When the Denver Broncos and Carolina Panthers take the field in Super Bowl 50, they’ll have a chance to do what no one has ever been able to do before: create a big audience for Stephen Colbert’s talk show.
Since joining the late-night ranks in September, Colbert has spent equal amounts of time clowning Jeb Bush and emulating him in popularity polls. But all of that could change Sunday night, because when the dust settles in Santa Clara more than 160 million Americans will be searching for something to watch.
Okay, so technically that’s not true. About 50 million will be searching for a loan shark to cover their gambling losses and the other 50 will be Googling “crash diets” and “rehab.” That still leaves about 60 million, give or take the folks who win a box and go out boozing.
Colbert is going to have a monster lead-in. He’ll be following CBS’s coverage of a game that’s expected to have 170 million viewers. That’s not a typo. Super Bowl broadcasts have accounted for the 21 most-watched programs in American TV history. For all the talk you hear about the “M*A*S*H” or “Cheers” finales, neither came within 60 million viewers of last year’s game.
The Patriots-Seahawks matchup was the most-watched broadcast of all time, drawing an audience of 168 million. (That game also set a record for the most people simultaneously screaming “What the f—k!” at a TV screen when Pete Carroll threw it at the goal line.)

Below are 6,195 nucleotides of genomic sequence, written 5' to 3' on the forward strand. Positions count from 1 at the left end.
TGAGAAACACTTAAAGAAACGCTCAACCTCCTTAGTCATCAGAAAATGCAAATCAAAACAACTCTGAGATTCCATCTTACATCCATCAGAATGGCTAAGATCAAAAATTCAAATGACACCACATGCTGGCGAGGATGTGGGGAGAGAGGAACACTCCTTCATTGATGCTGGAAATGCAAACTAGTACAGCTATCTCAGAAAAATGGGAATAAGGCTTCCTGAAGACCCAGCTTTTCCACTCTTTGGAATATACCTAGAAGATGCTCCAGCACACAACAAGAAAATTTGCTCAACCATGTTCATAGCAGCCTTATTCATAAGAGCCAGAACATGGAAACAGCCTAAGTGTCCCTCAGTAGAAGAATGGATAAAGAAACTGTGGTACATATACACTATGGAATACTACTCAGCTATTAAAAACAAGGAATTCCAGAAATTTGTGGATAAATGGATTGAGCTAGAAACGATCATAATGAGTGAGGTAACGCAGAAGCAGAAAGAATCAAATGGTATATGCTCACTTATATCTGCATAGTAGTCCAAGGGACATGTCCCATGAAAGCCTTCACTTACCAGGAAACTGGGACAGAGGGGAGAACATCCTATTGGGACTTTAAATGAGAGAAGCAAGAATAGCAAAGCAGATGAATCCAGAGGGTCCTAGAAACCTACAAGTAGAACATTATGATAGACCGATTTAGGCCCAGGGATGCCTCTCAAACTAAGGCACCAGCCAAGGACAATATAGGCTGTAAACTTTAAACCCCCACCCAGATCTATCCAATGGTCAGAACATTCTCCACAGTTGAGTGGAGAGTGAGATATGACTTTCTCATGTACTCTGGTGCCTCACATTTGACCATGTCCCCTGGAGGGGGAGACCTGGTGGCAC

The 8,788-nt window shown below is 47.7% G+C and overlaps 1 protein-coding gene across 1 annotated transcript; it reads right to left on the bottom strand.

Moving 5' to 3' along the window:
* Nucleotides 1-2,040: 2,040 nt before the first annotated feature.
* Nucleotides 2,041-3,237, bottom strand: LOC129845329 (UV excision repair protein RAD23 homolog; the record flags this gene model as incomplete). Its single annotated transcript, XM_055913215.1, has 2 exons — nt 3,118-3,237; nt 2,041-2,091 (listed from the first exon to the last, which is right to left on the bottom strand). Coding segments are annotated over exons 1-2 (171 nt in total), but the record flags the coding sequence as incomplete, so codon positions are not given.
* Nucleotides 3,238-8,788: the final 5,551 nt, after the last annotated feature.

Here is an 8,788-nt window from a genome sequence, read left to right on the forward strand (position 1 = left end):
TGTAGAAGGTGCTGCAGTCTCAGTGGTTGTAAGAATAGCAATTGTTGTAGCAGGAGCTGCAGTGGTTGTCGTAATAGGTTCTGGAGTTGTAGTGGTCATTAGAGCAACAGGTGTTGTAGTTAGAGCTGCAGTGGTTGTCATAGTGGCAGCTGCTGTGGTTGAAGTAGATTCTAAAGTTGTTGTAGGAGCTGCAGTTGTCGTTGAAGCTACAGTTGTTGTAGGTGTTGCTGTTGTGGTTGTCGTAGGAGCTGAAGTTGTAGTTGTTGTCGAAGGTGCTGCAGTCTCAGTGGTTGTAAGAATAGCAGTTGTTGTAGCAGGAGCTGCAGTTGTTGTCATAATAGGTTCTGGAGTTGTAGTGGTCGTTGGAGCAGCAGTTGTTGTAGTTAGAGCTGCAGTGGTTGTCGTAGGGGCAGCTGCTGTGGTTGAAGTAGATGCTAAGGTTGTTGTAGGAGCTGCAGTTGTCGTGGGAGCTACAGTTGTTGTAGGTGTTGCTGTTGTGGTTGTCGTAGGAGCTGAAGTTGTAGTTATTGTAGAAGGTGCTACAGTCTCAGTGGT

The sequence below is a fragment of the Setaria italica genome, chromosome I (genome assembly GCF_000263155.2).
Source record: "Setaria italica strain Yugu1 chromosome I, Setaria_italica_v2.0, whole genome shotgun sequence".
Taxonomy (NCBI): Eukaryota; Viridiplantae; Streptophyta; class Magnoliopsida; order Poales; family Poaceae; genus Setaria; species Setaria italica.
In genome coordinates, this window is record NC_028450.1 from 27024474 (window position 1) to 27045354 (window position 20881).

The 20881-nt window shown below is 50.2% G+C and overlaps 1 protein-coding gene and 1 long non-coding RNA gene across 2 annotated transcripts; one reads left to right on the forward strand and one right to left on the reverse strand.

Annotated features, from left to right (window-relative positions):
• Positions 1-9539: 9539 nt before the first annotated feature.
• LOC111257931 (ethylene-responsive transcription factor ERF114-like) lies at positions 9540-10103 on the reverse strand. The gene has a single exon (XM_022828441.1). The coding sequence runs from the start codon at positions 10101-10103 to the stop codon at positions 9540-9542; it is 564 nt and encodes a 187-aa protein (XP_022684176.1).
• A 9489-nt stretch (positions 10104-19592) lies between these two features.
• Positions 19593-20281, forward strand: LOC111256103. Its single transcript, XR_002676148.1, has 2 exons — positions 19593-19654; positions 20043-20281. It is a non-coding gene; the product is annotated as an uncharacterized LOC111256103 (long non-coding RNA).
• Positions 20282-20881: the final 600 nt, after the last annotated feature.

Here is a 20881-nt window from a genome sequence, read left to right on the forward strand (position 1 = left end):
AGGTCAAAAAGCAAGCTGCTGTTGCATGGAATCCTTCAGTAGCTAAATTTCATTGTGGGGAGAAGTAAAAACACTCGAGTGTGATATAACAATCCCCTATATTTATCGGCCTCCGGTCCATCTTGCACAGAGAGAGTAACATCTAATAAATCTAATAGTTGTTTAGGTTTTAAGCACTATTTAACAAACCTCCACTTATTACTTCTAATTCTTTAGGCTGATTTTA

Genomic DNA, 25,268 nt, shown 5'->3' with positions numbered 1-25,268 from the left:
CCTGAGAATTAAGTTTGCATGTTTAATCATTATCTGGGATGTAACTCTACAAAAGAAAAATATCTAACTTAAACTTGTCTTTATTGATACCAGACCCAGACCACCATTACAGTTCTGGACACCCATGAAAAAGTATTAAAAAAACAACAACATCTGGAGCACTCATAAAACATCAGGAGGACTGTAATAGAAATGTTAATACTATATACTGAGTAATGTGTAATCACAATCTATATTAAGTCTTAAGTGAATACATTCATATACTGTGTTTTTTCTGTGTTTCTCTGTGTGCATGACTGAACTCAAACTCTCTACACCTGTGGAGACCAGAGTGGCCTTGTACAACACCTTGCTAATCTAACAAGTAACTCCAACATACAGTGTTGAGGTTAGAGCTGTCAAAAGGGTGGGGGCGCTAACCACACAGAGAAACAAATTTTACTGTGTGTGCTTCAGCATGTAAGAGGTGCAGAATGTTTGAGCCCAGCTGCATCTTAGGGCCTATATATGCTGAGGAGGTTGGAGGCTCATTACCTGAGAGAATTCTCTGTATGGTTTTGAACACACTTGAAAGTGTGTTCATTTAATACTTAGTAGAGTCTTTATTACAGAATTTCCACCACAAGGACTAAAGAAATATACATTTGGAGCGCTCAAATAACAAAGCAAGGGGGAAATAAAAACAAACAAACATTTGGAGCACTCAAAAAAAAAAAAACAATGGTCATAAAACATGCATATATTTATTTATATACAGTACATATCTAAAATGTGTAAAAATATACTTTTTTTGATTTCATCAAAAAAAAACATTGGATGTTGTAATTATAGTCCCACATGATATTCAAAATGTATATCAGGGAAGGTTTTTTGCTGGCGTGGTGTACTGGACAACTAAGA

The More Viewers, the Better
This year’s audience is expected to be even bigger, but all of this hype and hysteria isn’t just an opportunity for Colbert. The Super Bowl is also a rare chance for parents to show their kids how life really works when you venture beyond the cozy confines of our national coddle machine. There are no safe spaces or participation trophies at the Super Bowl. There are only winners, losers, and hookers. Lots and lots of hookers. You hear me, kids?
Jokes aside, there are major life lessons to be learned from watching the big game, starting with the commercials. Every time CBS goes to break, an aging celebrity is going to get ripped to shreds in a $5 million ad. Although they won’t love what’s being said about them, they’ll cash a check and move on with their lives, because at the end of the day, smart people know there’s far more value in being able to laugh at yourself than in protesting a joke.
Where else are they teaching that lesson nowadays? If you answered “College,” quit reading now because that’s funnier than anything I’m going to come up with.
How Losing Propels Winning
Another reason to make your kids watch the s—t out of this game is so they can see what it’s like to lose in the worst way possible. Despite all the worship being thrown at the players this week, one of these teams is going to walk out of Levi’s Stadium feeling more useless than a poster for the Santorum campaign (assuming they ever made any).